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I have a script that gives me all the permissions assigned to a database object:

-------------------------------------------------
-- permissions to database object
-- marcelo miorelli v. 20170401
-------------------------------------------------

declare @dbname sysname  = 'mydatabase'
       ,@ObjName sysname = 'thetable1'

SET NOCOUNT ON
SET XACT_ABORT ON
SET DEADLOCK_PRIORITY NORMAL;

SET TRANSACTION ISOLATION LEVEL READ UNCOMMITTED


    DECLARE @sql NVARCHAR(MAX)
    DECLARE @ParamDefinition NVARCHAR(MAX)
    DECLARE @retval INT  

     /*Use QUOTENAME to correctly escape any special characters*/
    SET @sql = N'USE '+ QUOTENAME(@dbname) + N'

    SET TRANSACTION ISOLATION LEVEL READ UNCOMMITTED

;WITH
RADHARANI AS (

                SELECT
                    dp.NAME AS principal_name
                        ,dp.type_desc AS principal_type_desc
                        ,o.NAME AS object_name
                        ,o.type_desc
                        ,p.permission_name
                        ,p.state_desc AS permission_state_desc
                    FROM sys.all_objects  o

              INNER JOIN sys.database_permissions  p 
                         ON o.OBJECT_ID=p.major_id

         LEFT OUTER JOIN sys.database_principals  dp 
                         ON p.grantee_principal_id = dp.principal_id

                   WHERE 1=1
                     AND O.OBJECT_ID > 0
                     AND O.TYPE <> ''S''    -- no system
                     AND O.parent_object_id = 0 -- no constraints
                     AND o.NAME like @ObjName

               UNION ALL

                SELECT
                    dp.NAME AS principal_name
                        ,dp.type_desc AS principal_type_desc
                        ,o.NAME AS object_name
                        ,[type_desc] = ''User-Defined Table Type''
                        ,p.permission_name
                        ,p.state_desc AS permission_state_desc

                    FROM sys.table_types  o

              INNER JOIN sys.database_permissions  p 
                      ON o.user_type_id=p.major_id

         LEFT OUTER JOIN sys.database_principals  dp 
                      ON p.grantee_principal_id = dp.principal_id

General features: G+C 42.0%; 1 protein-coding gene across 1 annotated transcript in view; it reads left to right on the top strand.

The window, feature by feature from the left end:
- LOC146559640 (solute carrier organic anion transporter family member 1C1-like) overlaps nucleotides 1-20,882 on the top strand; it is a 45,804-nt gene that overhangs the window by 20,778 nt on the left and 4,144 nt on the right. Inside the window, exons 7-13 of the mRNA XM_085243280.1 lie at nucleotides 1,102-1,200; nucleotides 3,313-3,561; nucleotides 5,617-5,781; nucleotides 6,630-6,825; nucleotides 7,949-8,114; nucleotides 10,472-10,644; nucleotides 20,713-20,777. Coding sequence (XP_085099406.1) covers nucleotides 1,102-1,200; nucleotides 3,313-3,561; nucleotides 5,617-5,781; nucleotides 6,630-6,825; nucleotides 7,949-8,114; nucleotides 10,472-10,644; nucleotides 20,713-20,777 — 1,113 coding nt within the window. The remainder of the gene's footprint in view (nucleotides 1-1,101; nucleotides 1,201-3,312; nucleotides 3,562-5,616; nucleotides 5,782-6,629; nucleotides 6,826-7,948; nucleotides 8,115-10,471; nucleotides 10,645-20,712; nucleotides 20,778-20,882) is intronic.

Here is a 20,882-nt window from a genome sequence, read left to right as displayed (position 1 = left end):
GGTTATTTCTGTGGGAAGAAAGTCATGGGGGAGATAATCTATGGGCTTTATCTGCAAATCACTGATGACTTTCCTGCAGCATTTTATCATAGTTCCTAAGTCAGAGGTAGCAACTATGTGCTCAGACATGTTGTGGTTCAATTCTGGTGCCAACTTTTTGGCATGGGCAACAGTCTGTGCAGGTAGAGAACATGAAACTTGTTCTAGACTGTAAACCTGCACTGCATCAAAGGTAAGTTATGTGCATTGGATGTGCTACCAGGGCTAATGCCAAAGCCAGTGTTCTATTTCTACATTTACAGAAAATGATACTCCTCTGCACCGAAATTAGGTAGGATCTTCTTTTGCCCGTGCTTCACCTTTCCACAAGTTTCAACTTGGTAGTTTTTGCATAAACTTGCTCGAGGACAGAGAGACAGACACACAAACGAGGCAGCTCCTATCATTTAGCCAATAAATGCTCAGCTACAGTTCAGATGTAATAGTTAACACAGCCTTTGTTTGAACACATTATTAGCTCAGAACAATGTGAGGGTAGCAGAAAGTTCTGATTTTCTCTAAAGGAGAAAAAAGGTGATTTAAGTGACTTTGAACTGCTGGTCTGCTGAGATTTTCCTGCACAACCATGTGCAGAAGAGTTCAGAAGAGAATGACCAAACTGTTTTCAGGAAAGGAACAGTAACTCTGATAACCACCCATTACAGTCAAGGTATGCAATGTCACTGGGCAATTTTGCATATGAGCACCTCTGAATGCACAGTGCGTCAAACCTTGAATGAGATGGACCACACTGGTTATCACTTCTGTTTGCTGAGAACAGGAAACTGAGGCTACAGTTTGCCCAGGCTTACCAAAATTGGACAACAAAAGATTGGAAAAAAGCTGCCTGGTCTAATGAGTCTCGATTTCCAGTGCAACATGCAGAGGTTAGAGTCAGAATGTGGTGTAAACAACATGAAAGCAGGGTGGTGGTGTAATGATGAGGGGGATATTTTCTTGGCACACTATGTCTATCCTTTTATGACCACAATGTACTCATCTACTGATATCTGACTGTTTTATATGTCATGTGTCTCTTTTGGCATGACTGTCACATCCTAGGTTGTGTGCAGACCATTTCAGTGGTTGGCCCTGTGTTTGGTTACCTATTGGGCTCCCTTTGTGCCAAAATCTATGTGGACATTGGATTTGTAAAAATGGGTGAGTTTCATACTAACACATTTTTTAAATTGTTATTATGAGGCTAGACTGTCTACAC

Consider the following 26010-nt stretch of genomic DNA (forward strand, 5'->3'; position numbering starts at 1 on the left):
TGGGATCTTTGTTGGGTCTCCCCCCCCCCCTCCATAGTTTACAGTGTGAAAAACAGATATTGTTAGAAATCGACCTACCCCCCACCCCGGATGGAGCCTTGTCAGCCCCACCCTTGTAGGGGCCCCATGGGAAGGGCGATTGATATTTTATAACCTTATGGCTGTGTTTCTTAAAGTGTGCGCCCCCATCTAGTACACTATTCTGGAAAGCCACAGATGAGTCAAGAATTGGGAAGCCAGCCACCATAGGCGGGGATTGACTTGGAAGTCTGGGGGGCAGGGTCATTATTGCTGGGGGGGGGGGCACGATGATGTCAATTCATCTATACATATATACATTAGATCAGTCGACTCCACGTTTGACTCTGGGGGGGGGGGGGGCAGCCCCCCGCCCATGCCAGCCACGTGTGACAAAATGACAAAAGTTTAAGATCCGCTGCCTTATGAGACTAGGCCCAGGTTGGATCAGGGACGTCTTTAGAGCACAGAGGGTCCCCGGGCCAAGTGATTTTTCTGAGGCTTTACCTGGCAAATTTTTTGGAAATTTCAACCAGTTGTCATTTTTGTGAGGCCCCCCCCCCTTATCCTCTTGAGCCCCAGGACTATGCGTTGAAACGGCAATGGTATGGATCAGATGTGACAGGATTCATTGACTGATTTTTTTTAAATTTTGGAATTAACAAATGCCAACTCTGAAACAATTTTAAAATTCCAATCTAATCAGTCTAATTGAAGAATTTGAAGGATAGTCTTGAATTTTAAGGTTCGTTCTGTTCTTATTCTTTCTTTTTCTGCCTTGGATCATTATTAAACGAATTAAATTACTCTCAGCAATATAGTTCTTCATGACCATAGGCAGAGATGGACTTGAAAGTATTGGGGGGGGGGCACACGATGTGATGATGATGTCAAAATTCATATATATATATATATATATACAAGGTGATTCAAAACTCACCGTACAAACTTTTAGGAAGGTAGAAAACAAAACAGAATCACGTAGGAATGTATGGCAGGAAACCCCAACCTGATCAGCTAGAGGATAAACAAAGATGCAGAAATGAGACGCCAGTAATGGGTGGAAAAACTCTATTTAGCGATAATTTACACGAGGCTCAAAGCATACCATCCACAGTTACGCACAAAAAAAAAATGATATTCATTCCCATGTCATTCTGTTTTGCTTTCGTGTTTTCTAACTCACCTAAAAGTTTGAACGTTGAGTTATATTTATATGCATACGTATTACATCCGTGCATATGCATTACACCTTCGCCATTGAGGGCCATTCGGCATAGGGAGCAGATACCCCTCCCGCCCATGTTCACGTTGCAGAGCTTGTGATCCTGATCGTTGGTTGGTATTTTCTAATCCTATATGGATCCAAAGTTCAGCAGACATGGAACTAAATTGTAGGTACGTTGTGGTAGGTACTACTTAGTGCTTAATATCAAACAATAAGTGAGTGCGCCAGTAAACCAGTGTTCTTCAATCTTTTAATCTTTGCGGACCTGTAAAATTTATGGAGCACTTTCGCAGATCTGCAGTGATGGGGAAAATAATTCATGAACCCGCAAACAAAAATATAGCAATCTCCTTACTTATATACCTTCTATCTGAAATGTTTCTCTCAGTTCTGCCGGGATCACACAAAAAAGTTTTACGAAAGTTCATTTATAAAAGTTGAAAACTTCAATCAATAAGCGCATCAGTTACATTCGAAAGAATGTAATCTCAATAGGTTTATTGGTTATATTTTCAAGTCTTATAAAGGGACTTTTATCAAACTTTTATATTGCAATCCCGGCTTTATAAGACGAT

WHERE o.NAME like @ObjName

)


SELECT * FROM RADHARANI
SELECT @retvalOUT = @@ROWCOUNT
'

SET @ParamDefinition = N'@retvalOUT int OUTPUT, 
                         @ObjName sysname';

BEGIN TRY
EXEC sp_executesql @SQL, 
                   @ParamDefinition, 
                   @retvalOUT= @retval OUTPUT, 
                   @ObjName  = @ObjName;

IF ( @retval = 0 )
    BEGIN

        PRINT '------------------------------'
        PRINT 'The Object ' + @ObjName + 
              ' does not have any permissions assigned to it.' 
        PRINT '------------------------------'


    END--IF

This worked so fine, and I loved it, however, today I got a developer telling me about some problems, not being able to update a table.

this is not working:

UPDATE tbl_ORCAStatusChanges
SET messageStatus        = 1
WHERE     applicationID    = @applicationID
    AND messageStatus    = 0

But when have a look at the permissions for the table tbl_ORCAStatusChanges all seems to be fine because the user in question has the update permission:

enter image description here

I see it is not a table within my database, but a synonym.

this is how I found out at what other object this synonym is pointing to:

use Mydatabase
go

SELECT 
    the_schema= SCHEMA_NAME(s.schema_id)
   ,the_object=s.name
   ,the_type =s.type_desc
   ,s.base_object_name,
  the_DB_ID= DB_ID(PARSENAME(base_object_name,3)),
  the_DB_name=DB_NAME(DB_ID(PARSENAME(base_object_name,3)))
FROM sys.synonyms s
WHERE 1=1
  AND s.name LIKE 'tbl_ORCAStatusChanges'

to which I get:

enter image description here

How do I include the synonyms in my script?

2
  • Is there a reason you can't simply run an existence check against your synonyms query after your initial declare(s) of dbname and ObjName variables. If you get a row back, overlay your dbname and ObjName variables with the results of the synonym check. I would think the rest of your script would just work. Commented Aug 1, 2017 at 13:02
  • yes, I guess that would be a simple way to get it done. get the sinonyms first if they exist and union all with the ObjName, including the dbName in the return. Commented Aug 1, 2017 at 13:52

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